How do you know that? The turbos don't jump out of the car in mid-boost and saunter away with a banner saying "overspun." Continual overboosting takes it's toll on the shaft and seals. One day without warning, it will death whine, or worst. Could be 10K miles, could be 100K miles.

Supras are not alone in blowing turbos. The sequential setup does not help, but I personally believe Toyota strengthened the turbos in 95+ Supras. You always hear about 93s and 94s going out, but rarely later - this is above and beyond the age correlation.

A typical scenario is this: a Supra is sold stock by it's owner at 60K miles, who totally disregarded the manual and treated the Supra like an NA car. Cold start, fast takeoffs and hot immediate shutdowns. Due to the car's popularity, it's put to BPU by it's new owner, doubling the stress on the turbos who are already tired of years of neglect. The car likely has a different brand of oil with a different viscosity. It's little wonder they go out. I would bet, however, if you weighed the Supra turbo longevity stock-to-stock against any other factory turbocharged vehicle, it would be well above average.

Running over 18 psi is also a game of fast diminishing returns. Little power is gained above that, though the torque spike feels nice. These turbos were designed to handle around 11 psi. The Supra spins to 6800 rpms stock, making it much easier for the turbos to run out of breath compared to the lower redline GNs. As far as CFM, I find lbs/min a more helpful statistic, as it measures mass and not volume. The amount of oxygen per unit volume can vary greatly, but not mass. The stock Supra turbos probably flow around 50 lbs/min together.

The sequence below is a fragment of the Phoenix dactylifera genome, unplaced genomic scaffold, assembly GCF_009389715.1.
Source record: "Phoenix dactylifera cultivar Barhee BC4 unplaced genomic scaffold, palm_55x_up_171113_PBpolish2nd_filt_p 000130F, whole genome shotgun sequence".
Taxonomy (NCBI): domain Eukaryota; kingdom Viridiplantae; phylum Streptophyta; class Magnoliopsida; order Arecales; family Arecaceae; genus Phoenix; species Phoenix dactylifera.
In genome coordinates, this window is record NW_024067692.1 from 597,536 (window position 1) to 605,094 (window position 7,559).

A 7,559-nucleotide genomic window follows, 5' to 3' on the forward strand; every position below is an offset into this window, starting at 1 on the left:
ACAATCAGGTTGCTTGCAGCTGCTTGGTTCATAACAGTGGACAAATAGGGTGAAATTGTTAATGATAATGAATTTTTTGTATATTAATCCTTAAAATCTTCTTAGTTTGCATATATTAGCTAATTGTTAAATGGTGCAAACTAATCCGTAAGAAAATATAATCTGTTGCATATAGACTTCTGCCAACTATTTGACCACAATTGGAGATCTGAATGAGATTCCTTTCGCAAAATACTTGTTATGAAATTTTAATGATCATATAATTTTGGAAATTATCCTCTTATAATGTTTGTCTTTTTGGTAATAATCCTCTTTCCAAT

Hope this clears somethings up.
 
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Discussion Starter #6
alright now were getting somewhere..

with the overspeeding comment.. no one I know has ever attributed failure to overspeeding. id also assume that if they killed one turbo in a month after normal use, they would kill another turbo the next month... alot these guys really dont ever turn the boost down to a normal level... then again thats an assumption...

I see what you mean about the failure due to neglect.. of course thats gonna happen with any car.. hopefully in the future, for the cars' sake.. manufs will put some kind of built in turbo timer, or maybe keep the wastegate wide open until the oil reaches a set temp or somethin ya know? I have a friend with a DSM who showed off for about 5 min with me in the car then got out and turned it off, i screamed at him to turn it back on immediately and let it idle for a few minutes.. owner neglect will kill a turbo faster than anything...

thanks for the response man.. i like to hear new sides to turbo theory and stuff like that..

just to inform... my car's redline is 6000rpm. although the turbo and intake prohibit any real gain above 5000rpm.. they are stock of course.. different intake turbo and cam.. along with replaced valvesprings and you can hit 6500+.. though most wouldnt want to..
 
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Discussion Starter #7
Yeah, sounds like good ole American low rpm grunt. My 5.0 friends only would spin their cars to 5000 when stock, and not much higher with bolt-ons. It's quite a different world. I go to 50 mph and 8000 rpms in first gear, and my friend with 3.73s in his stang can't get through the intersection without being well into 2nd. I wish I could match gearing to my modified engine - make up for the shifted power band.